Related story: March 2004 interview with Jörg Jaksche

Ullrich: "I have been second often enough"

Jan Ullrich is convinced that this year he can finally add another Tour de France victory to his palmares. "I have been second often enough; this year I have put everything on getting back to the top," he told Yahoo Sport Germany. "Everything else has been subordinate to this. I am convinced I can beat [Lance Armstrong.]"

Ullrich is confident that not only is he ready, but so is the T-Mobile team that he returned to after a year on the team that started 2003 as Coast and ended as Bianchi. "If we have the yellow jersey, this team is capable of defending it," said Ullrich. But he knows the ultimate responsibility lies with the team leader. "Without strong helpers you cannot win, but in the end you have to prove yourself to be the strongest rider."

Despite some pundits concerns about his weight in the first half of the season, Ullrich says he has never prepared so thoroughly as for this Tour, starting training last November. He thinks he nevertheless returned to racing too early with March's Tour of Murcia. "I should have waited two weeks for my first race," he said.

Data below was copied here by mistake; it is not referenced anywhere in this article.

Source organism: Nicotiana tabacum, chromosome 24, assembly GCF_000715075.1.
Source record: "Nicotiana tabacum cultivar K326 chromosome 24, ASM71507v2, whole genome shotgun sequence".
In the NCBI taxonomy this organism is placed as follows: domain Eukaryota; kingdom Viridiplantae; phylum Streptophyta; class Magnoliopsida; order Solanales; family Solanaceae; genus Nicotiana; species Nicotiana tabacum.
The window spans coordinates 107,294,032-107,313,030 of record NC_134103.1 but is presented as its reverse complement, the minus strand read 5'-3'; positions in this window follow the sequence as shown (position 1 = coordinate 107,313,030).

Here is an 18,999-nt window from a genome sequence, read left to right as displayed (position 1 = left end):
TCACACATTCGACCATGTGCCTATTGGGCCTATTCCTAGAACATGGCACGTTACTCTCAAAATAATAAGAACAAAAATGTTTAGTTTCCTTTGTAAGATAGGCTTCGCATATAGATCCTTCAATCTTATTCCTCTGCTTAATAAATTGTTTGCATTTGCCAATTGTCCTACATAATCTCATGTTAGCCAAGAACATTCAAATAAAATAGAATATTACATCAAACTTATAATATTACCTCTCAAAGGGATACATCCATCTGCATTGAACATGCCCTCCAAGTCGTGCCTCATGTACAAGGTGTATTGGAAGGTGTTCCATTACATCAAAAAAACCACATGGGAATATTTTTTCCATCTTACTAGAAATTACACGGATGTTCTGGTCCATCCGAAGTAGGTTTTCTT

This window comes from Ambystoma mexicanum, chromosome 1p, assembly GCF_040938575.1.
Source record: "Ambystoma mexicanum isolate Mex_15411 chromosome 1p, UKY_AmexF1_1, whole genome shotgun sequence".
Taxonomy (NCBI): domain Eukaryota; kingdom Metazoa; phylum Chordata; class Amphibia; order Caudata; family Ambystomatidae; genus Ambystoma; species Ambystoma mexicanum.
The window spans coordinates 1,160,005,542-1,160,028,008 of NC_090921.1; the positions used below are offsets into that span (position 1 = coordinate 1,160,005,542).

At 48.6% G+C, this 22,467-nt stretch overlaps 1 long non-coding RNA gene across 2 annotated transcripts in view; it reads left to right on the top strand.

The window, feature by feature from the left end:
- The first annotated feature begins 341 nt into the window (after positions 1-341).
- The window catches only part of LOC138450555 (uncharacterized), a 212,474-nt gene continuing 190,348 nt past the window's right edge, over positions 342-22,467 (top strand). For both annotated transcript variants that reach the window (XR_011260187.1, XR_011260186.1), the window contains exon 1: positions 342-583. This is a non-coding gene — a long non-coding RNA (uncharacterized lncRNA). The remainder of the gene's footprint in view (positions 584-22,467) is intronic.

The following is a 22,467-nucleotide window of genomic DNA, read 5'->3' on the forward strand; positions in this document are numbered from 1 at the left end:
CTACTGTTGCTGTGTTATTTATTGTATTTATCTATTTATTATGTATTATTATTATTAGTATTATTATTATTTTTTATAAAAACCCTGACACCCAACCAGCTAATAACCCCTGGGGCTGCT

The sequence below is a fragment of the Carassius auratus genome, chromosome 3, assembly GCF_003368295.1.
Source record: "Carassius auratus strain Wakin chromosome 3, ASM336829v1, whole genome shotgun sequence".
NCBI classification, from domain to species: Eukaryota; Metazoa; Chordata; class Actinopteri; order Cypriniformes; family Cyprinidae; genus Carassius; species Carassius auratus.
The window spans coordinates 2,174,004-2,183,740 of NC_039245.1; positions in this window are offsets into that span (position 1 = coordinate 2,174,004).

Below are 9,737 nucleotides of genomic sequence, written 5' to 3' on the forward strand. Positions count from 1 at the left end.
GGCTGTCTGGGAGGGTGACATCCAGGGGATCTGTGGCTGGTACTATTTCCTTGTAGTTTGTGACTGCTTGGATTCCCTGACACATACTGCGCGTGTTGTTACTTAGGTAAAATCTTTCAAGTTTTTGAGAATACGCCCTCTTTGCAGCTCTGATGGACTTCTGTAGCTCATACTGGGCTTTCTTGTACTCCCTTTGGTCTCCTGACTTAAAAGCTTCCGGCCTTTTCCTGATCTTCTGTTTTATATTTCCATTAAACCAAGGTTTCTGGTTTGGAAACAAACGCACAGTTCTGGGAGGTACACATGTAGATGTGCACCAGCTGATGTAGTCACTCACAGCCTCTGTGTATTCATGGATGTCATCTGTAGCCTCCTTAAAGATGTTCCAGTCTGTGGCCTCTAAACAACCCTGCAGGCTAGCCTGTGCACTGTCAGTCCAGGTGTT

His somewhat ignominious DNF at the Flèche Wallonne and non-start at Liège-Bastogne-Liège followed. "It would have been unreasonable to fully attack those races," he said, "I wasn't in the zone yet."

But Ullrich surprised even himself with his return to form and victory for the Tour of Switzerland. "I knew I was on the right track, but I didn't think I was capable of winning," he said. And with the mountains coming late in this year's Tour Ullrich expects his climbing form to be honed by the time they arrive. "I know my body and believe that the final few percent for the mountains is still to come."

With seven mountain stages in the second half of the race and a moderately hilly penultimate stage time trial, Ullrich believes the Alps is where the 2004 Tour will be won, and that's what he has been preparing for. He spent some of May with adviser Rudy Pevenage reconnoitering the Alpine stages and especially the time trial up l'Alpe d'Huez. "I've prepared myself well and last week went over the highlights of that stage again. It's very clear that is where victory will come," he said.